On Feb. 1, 1968, Echol Cole and Robert Walker were crushed to death while riding out a cold, driving rainstorm in the back of an outmoded “packer” garbage truck in Memphis. Unsafe working conditions, racism and abuse had long been intolerable for the city’s 1,300 sanitation workers. On Abraham Lincoln’s birthday, Monday, February 12, they refused to go to work. Later attacked by the police, the news media, and the city government, their fight under the banner “I Am A Man” for union rights and a living wage marked a turning point for the movements of the 1960s from civil rights to economic justice.
It was “Groundhog’s Day” at Stateville Prison; that is to say, another redundant night. I sat on the top bunk in my small concrete box, head scraping the low paint-chipped ceiling, cursing my two-hundred dollar 13-inch flat screen television. It was defiantly cutting off every few minutes, despite my chastising finger mashing the power button and my verbal assault on its character: “piece of crap!” I’d only had it for a year. The joint had sold me a lemon.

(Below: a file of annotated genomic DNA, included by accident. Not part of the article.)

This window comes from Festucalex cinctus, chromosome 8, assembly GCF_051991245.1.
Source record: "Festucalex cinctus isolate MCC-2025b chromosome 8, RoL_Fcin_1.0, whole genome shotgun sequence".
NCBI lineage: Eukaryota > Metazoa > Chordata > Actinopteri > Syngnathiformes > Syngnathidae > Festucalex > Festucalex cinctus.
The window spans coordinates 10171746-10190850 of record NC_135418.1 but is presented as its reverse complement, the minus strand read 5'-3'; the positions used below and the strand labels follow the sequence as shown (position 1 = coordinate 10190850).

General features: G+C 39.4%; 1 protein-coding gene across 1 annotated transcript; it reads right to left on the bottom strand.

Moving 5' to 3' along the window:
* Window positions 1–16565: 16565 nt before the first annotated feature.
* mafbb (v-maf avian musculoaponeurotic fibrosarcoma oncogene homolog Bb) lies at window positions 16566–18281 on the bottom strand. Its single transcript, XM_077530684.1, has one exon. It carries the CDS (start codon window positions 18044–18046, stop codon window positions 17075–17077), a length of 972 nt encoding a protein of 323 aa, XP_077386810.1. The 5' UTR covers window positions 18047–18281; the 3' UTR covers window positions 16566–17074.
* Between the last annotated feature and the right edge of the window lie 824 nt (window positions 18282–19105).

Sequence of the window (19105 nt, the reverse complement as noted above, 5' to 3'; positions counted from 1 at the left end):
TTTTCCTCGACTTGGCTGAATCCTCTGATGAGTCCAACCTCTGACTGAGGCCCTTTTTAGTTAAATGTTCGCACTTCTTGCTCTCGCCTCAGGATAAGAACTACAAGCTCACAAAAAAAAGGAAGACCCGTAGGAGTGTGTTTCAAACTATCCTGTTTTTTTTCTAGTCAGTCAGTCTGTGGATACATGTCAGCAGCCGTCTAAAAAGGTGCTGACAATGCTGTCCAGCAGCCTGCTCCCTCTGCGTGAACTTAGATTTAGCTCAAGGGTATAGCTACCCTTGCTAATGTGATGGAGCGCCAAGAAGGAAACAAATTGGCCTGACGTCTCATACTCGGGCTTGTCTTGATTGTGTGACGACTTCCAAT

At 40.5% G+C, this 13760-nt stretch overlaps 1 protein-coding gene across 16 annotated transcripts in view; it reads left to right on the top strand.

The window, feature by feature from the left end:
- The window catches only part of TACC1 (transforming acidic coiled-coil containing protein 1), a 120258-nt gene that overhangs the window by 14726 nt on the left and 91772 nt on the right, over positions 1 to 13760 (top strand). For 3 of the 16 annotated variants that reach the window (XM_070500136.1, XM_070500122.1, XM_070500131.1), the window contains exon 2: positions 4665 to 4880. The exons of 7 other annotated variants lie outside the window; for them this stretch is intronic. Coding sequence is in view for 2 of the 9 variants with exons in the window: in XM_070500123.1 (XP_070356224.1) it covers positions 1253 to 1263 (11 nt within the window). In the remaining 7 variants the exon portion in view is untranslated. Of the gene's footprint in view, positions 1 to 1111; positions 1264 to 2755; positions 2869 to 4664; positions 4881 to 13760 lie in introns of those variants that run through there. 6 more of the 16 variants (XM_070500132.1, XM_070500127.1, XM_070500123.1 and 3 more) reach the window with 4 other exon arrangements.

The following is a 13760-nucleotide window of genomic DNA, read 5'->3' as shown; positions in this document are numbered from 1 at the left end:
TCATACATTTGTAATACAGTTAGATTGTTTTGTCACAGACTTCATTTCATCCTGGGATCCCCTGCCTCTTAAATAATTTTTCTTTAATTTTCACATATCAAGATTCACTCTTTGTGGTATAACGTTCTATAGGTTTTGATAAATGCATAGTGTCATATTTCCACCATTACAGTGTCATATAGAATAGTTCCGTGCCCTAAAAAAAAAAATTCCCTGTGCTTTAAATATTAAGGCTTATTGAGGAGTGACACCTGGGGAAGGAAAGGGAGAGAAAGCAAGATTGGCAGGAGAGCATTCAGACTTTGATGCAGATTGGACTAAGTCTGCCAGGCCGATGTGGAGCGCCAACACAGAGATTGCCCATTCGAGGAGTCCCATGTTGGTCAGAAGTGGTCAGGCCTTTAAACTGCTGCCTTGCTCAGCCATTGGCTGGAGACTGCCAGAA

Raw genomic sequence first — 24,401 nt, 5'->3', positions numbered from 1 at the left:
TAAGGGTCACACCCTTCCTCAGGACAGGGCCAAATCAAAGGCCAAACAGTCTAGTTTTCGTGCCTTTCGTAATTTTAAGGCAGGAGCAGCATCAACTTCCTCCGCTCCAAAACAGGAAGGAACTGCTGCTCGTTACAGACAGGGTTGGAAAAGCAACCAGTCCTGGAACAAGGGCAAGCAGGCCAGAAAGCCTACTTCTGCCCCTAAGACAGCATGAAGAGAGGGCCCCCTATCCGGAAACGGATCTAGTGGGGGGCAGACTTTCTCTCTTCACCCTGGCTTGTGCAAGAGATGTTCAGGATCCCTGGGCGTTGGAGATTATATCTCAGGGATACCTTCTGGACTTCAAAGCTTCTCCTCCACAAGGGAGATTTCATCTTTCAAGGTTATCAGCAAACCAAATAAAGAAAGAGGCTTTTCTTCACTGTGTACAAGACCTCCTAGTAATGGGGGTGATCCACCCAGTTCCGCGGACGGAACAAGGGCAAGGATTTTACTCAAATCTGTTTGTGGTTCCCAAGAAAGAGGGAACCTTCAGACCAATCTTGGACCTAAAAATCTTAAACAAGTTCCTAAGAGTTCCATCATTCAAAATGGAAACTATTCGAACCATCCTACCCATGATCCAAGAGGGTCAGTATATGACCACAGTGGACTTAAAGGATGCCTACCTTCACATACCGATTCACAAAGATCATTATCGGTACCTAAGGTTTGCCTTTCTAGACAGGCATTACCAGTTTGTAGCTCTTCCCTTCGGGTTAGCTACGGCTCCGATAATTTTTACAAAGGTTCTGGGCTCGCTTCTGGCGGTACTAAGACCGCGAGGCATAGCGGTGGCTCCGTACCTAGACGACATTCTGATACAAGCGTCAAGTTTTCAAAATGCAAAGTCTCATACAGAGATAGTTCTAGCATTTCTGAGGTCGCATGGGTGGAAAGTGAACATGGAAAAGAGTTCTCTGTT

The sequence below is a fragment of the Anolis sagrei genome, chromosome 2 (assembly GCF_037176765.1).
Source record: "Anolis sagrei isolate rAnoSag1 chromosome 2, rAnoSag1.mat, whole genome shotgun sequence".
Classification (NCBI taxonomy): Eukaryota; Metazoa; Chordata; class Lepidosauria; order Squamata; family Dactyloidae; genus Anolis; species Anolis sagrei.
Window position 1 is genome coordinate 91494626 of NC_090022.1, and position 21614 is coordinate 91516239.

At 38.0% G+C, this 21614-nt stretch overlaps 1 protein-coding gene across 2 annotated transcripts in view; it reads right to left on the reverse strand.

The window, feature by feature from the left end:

In June 2015, a coalition of six Pan-African activist networks launched #StoptheBleeding Africa in Nairobi, Kenya to curb the hemorrhage of resources from the African continent. As the #BlackLivesMatter movement continues to gain strength in the United States, this Pan-African coalition came together to expose and mobilize global support to end illicit financial flows – money that is illegally earned, transferred or used. Estimates of illegal transactions in Africa show a loss of at least $50 billion to $80 billion in wealth every year, a figure that would be incalculably more if transfers made legal by loopholes and unfair treaties were included. Some flows are only seen as “legal” because the laws are written and interpreted by those profiting from the system. Nevertheless, the outflow of clearly illegal funds is far greater than the estimated $40 billion a year that Africa receives in official development assistance.